Frozen Fuel Duty

A few short months after the UK Chancellor George Osbourne’s spending review, he has produced his eighth budget. Despite a bleaker economic outlook than in November 2015, much of the transport agenda remains the same. Yes, there were new announcements about northern infrastructure projects and Crossrail 2, but I don’t need to rehash my views on the prioritisation of major rail and road building over investment in local, sustainable and active transport. I did that after the spending review announcements:

But there was one other transport-related, noteworthy item: fuel duty, also known as gas tax, is to remain frozen. Frozen in time at a rate that becomes ever more insignificant. Why? When increased tax receipts are so desperately needed? When prices at the pumps are lower than ever and people would barely notice? When back in 2010, the Conservative Party Manifesto suggested stabilising fuel prices, so tax would be lower when oil prices were higher and vice-versa? I haven’t even mentioned the recent commitments made in Paris to tackle greenhouse gas emissions, but then the budget also included financial aid for the oil and gas industry, so draw your own conclusions.

Why? Politics of course.

Then I went to the #smartertravellive conference, with hundreds of other transport planners, engineers and related professionals. I went to run a speed-learning session on bikeshare, but I also went to learn. And I learned that fuel duty may well become obsolete anyway. Cars and how people use them are changing. Shared. Electric. Autonomous. These are three trends in automotive circles that are accelerating and merging.

Congestion occurs when roads are filled to capacity with vehicles. Yet the vehicles are not filled to capacity, but often ¾ empty. Furthermore, most cars are only in use 5% of the time. The other 95% of the day, they are idle resources. The sharing economy is all about making better use of idle resources, and ever more people are changing their ideas of access and ownership. At #smartertravellive we were told that car manufacturers are selling vehicles to small groups rather than individuals. They are running car clubs or carsharing schemes like Zipcar, which are proliferating. In England and Wales, London leads the way, but even outside London, there are 22,500 members of car clubs sharing 700 vehicles and Carplus, a research and advocacy organisation for shared transport, reports that these members have sold or otherwise disposed of 2,700 private cars in the last 12 months alone.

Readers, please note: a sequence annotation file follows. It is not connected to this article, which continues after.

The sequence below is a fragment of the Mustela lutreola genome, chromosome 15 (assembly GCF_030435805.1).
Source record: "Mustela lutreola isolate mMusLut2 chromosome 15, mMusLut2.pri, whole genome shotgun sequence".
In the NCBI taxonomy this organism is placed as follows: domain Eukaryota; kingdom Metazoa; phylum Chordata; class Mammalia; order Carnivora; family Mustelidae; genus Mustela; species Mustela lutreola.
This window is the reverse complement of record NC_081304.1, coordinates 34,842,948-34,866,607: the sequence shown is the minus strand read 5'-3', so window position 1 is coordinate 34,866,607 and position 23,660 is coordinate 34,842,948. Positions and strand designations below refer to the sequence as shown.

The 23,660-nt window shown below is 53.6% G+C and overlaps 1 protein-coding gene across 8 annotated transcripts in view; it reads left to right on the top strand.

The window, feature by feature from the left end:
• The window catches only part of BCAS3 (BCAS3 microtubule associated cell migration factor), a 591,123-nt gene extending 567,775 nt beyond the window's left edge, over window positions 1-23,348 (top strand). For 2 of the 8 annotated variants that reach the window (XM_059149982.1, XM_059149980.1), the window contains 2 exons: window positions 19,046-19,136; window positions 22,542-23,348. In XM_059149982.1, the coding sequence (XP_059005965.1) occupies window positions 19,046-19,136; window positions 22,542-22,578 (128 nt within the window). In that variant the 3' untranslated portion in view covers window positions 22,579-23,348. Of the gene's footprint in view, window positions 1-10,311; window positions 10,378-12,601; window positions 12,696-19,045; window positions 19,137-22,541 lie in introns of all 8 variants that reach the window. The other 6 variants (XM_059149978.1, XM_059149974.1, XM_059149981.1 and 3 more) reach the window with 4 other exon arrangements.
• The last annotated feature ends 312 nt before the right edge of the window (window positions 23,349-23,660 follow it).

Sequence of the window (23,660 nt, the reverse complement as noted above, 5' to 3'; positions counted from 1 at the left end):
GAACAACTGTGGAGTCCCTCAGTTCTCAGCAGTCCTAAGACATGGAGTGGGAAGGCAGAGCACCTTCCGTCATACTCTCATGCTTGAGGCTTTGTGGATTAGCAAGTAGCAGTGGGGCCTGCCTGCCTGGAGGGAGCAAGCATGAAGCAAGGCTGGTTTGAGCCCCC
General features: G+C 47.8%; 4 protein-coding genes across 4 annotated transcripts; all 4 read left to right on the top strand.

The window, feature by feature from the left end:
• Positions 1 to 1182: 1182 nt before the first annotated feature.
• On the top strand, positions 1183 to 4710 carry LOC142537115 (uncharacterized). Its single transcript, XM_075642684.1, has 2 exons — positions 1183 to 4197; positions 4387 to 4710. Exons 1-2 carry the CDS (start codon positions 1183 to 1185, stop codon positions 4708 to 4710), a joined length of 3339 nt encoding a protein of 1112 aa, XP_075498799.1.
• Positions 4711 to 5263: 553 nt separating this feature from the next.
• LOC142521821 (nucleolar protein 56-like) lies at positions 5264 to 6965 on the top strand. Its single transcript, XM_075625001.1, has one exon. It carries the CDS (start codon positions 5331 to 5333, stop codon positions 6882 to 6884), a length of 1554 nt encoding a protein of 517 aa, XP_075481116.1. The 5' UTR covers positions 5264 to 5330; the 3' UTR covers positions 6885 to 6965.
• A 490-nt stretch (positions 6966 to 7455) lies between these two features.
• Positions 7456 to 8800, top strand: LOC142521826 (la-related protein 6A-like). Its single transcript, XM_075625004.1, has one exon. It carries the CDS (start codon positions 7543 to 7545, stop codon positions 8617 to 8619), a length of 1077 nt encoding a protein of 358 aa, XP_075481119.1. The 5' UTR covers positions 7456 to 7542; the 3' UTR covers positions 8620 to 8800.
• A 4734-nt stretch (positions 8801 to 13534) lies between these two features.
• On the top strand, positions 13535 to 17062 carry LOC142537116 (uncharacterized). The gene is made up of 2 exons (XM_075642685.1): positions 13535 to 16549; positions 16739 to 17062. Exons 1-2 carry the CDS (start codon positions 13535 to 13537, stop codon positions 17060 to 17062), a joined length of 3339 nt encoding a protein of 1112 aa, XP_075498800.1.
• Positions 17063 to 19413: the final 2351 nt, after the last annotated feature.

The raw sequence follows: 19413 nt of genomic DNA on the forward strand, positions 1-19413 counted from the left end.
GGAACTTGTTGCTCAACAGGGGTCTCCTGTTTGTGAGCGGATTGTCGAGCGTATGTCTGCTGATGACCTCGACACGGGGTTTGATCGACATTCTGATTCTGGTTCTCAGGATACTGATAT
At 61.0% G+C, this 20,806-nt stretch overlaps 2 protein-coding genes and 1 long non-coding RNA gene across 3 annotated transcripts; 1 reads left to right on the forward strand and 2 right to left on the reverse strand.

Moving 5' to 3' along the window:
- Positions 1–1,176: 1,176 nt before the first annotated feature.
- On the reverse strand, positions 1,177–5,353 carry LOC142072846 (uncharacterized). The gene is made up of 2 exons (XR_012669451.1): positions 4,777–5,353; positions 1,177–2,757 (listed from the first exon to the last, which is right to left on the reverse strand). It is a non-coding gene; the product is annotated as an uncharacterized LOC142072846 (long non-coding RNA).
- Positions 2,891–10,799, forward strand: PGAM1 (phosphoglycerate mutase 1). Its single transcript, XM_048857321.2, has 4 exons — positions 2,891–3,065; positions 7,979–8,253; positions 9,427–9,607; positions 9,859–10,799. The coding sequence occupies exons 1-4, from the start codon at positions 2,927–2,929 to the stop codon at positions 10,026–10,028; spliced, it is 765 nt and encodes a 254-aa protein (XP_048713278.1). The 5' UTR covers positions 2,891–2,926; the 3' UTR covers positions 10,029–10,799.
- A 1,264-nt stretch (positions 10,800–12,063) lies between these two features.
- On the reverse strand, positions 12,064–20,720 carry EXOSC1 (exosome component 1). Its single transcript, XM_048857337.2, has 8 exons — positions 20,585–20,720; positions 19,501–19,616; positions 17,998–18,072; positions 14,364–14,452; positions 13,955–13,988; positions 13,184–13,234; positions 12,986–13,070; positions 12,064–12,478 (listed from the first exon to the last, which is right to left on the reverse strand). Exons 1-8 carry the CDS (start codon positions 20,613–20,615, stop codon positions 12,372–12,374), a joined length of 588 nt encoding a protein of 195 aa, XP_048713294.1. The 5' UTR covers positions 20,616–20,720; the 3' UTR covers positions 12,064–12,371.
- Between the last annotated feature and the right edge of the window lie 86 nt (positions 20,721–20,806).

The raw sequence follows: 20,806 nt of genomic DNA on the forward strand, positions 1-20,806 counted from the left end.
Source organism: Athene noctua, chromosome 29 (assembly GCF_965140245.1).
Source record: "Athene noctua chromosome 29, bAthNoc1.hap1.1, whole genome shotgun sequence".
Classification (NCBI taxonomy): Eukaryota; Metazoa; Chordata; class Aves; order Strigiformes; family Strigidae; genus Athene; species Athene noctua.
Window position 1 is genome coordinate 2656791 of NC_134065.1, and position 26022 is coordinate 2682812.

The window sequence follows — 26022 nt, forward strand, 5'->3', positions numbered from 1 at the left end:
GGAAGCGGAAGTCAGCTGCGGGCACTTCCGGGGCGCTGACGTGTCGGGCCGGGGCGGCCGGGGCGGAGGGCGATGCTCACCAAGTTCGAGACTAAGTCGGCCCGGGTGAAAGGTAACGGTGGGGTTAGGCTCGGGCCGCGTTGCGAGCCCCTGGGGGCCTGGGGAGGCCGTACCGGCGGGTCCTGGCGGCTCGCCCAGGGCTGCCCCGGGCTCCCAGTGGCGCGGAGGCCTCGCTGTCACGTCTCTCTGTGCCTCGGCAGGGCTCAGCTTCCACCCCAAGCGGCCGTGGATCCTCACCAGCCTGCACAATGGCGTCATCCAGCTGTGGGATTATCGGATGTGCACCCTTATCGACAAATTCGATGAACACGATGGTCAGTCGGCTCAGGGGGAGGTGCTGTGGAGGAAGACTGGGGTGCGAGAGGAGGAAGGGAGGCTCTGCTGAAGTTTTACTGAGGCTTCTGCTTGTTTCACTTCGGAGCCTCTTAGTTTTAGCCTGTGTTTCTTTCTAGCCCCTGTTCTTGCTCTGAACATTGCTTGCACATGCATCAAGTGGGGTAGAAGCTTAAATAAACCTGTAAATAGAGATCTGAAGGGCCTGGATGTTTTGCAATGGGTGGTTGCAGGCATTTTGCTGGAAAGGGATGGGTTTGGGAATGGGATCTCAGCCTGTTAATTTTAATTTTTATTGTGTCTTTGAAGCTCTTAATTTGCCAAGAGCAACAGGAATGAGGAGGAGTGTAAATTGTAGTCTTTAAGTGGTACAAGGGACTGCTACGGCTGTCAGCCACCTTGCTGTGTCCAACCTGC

Meanwhile, electric cars are still a small minority of the vehicles on the road, but their popularity is increasing rapidly, with over 50,000 registered in the UK in 2015 compared to 3,500 in 2013. The UK Government is investing in electric automotive technology, supporting both consumers and manufacturers. At the beginning of this month came the announcement that a 1,100 km network of rapid charging points (charging batteries to 80% capacity in 30 minutes) had been installed across the British Isles with 74 rapid chargers located at strategic points to enable longer distance travel by electric vehicles.

The UK government is also supporting the virtual and actual testing of autonomous vehicles, known to most of us as driverless cars. The clear intention is that the UK wants to be at the forefront of adopting the new technology.

Shared. Electric. Autonomous. Fewer vehicles filled with more people won’t raise as much fuel duty as the still current trend of mainly single-occupancy, commuter-driven cars. Electric cars won’t raise any fuel duty at all. In Oregon, USA, where electric and hybrid cars have long been popular, a voluntary mileage-based tax was introduced for a small number of drivers last summer. Car-sharing schemes are also going electric. And if the vehicles become autonomous too, then why own. If shared and stored at depots, why not have charging points there?

Professor John Miles asked the #smartertravellive conference delegates: Will we carry on using cars in 5 years’ time? He then provided the answer. Yes. But not necessarily on the same terms many do now. So if I could have a word with Mr. Osborne, I’d tell him that if he doesn’t take the opportunity to raise some much-needed tax receipts from car fuel now, future Chancellors may soon have no such receipts to raise. What will they make political capital from freezing then?

2 thoughts on “Frozen Fuel Duty

  1. Interesting insight on the future of cars. The stable gas tax, how will that shortfall be restored for infrastructure? Higher tax on something like alcohol? Drunk driving fines increase?

  2. Pingback: Live Local, Go Slow, Walk | Go-How

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